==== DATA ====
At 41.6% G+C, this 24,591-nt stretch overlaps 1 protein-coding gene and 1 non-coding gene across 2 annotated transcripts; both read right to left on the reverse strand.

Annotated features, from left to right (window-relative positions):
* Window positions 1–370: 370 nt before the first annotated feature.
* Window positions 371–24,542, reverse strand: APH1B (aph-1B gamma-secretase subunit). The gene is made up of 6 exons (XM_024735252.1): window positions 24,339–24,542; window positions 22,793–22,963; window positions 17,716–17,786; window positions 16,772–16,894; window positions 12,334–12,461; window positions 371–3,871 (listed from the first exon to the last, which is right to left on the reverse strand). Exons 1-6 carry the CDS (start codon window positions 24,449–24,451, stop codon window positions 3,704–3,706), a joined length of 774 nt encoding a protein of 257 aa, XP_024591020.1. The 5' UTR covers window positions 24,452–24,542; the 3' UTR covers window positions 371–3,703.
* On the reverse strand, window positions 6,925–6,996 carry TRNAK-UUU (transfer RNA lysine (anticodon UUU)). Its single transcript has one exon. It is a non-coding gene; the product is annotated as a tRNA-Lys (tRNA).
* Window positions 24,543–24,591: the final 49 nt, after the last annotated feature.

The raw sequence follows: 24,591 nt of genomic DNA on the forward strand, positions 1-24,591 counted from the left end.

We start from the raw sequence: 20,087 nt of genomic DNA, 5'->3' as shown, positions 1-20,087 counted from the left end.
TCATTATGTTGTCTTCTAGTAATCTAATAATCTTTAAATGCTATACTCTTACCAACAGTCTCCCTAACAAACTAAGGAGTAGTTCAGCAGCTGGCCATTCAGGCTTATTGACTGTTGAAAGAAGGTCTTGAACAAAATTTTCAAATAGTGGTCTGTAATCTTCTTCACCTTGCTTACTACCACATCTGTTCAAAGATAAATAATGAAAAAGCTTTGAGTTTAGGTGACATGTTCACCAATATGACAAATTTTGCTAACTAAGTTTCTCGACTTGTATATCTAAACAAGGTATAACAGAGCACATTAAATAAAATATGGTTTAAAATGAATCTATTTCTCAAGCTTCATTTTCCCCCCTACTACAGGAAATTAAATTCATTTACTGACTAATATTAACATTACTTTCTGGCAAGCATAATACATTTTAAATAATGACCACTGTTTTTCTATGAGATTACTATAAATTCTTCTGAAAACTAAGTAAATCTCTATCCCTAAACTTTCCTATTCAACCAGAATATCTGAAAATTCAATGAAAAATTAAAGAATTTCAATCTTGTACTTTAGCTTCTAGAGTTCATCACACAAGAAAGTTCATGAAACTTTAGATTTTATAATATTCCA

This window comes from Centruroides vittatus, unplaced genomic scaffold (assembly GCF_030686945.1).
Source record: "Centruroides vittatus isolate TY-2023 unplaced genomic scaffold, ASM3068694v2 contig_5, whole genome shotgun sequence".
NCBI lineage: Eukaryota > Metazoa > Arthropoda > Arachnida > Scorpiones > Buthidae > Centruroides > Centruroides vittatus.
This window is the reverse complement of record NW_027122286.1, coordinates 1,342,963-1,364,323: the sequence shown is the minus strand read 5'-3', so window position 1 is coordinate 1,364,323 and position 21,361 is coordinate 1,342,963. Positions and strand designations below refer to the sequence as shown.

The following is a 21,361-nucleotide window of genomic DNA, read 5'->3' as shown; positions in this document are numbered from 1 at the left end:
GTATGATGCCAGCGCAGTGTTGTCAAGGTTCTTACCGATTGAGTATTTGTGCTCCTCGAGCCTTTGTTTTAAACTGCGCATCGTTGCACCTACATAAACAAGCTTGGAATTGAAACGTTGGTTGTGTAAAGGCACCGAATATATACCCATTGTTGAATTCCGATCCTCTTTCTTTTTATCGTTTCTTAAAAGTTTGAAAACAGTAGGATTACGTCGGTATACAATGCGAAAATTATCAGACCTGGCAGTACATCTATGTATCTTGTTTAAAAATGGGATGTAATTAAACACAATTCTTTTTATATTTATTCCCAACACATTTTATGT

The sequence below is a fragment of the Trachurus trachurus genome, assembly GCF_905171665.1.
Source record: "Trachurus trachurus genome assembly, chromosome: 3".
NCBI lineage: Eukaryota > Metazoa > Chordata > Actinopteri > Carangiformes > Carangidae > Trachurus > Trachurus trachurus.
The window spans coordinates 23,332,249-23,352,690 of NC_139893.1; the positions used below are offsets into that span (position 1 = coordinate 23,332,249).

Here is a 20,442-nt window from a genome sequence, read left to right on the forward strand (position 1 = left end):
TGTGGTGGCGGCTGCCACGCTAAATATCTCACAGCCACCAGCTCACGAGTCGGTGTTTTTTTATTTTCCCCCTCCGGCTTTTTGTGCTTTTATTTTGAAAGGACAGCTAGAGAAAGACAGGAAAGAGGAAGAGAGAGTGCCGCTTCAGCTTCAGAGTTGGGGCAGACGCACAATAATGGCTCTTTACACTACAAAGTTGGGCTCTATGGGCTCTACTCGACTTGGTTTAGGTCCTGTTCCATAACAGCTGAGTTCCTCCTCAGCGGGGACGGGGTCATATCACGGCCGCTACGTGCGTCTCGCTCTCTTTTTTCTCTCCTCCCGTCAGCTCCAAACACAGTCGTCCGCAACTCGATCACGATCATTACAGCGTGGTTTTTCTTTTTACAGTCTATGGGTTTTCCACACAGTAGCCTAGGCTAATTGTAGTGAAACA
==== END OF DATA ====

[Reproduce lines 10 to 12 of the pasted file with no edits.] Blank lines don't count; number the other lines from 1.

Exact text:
This window comes from Centruroides vittatus, unplaced genomic scaffold (assembly GCF_030686945.1).
Source record: "Centruroides vittatus isolate TY-2023 unplaced genomic scaffold, ASM3068694v2 contig_5, whole genome shotgun sequence".
NCBI lineage: Eukaryota > Metazoa > Arthropoda > Arachnida > Scorpiones > Buthidae > Centruroides > Centruroides vittatus.